If IsTrackedInOther is true, then SectionID and SpecialDeviceCode will be required, and if OfficialOutOfServiceDate and OOSLogPath are NULL, then I know they have not been officially removed from that system yet and thus cannot have a DisposalDate until they are entered.

So it's a question between

separate tables/no NULLs/enforce rules in stored procedures

vs

combined table/NULLs/enforce rules in CHECK constraints.

I understand that querying with NULLs in the picture can be complex and have somewhat undefined behavior, so separate tables and stored procedures seem beneficial in that sense. Alternatively, being able to use CHECK constraints and have the rules built into the table seems equally beneficial.

Any thoughts? Thanks for reading. Please ask for clarification where needed.

Update Example table if they were merged and I allowed NULLs.

* = Allow NULL

+-------------------------+
|Archive.Device Table     |
+-------------------------+
|DeviceID                 |
|SerialNumber             |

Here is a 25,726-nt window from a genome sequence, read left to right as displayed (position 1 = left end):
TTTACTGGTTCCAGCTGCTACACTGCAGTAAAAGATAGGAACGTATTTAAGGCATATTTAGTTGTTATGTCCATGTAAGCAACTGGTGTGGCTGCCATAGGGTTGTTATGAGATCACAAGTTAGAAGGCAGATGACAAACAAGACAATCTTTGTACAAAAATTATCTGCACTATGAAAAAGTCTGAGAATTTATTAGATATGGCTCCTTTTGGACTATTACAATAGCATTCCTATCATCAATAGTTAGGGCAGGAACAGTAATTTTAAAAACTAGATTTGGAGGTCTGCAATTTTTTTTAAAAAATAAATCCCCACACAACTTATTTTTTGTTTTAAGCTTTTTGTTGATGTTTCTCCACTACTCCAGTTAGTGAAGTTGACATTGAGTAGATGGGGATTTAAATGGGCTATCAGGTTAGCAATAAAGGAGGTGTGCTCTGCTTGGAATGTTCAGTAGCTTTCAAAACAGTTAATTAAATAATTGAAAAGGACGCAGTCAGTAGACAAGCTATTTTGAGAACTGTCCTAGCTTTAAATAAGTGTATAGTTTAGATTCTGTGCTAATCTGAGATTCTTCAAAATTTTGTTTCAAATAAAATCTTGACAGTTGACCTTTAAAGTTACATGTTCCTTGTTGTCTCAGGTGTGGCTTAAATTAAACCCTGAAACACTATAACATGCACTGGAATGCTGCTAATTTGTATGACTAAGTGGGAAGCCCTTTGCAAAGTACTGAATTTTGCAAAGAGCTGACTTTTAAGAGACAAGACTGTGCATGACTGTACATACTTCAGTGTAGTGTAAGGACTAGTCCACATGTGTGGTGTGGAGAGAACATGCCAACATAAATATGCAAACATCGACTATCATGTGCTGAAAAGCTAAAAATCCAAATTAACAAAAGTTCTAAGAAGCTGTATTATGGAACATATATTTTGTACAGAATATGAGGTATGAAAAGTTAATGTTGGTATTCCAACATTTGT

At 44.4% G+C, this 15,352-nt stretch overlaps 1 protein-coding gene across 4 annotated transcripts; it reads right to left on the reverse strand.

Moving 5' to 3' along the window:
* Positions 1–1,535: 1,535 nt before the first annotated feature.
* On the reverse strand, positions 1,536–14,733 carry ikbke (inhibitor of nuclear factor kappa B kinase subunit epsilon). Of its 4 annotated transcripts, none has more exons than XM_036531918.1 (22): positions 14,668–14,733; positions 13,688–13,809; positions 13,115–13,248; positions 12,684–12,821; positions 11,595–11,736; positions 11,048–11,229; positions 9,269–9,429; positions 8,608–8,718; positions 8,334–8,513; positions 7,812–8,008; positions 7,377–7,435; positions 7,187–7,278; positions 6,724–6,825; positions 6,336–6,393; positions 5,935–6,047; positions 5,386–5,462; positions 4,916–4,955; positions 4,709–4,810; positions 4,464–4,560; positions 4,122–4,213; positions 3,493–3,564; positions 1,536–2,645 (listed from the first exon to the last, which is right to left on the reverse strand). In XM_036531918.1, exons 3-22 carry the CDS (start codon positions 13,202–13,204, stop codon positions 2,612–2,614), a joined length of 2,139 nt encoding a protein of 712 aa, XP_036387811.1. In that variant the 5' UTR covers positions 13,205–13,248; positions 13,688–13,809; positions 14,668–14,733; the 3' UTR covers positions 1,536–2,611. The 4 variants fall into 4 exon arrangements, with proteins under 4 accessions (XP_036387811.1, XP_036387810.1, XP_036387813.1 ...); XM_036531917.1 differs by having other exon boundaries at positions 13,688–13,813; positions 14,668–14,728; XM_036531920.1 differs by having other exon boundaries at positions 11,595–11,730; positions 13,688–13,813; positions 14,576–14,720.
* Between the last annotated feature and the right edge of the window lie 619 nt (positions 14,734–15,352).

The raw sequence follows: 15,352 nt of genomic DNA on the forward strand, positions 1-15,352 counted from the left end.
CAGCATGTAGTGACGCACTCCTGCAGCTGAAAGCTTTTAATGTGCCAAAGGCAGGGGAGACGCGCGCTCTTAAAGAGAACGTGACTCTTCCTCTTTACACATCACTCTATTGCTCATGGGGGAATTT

|DeviceTypeID             |
|IsTrackedInOther         |
|SectionID*               |
|SpecialDeviceCode*       |
|OfficialOutOfServiceDate*|
|OOSLogPath*              |
|OOSRemarks*              |
|RequiresSanitization     |
|SanitizeMethodID*        |
|SanitizeLogPath*         |
|SanitizeDate*            |
|SanitizeRemarks*         |
|Location                 |
|OriginalInventoryDate    |
|ArchiveDate              |
|LastUpdated              |
|ReasonID                 |
|StorageLocation          |
|ArchiveRemarks           |
|CategoryCode             |
+-------------------------+

Example CHECK:

IsTrackedInOther = 0 AND SectionID IS NULL AND SpecialDeviceCode IS NULL AND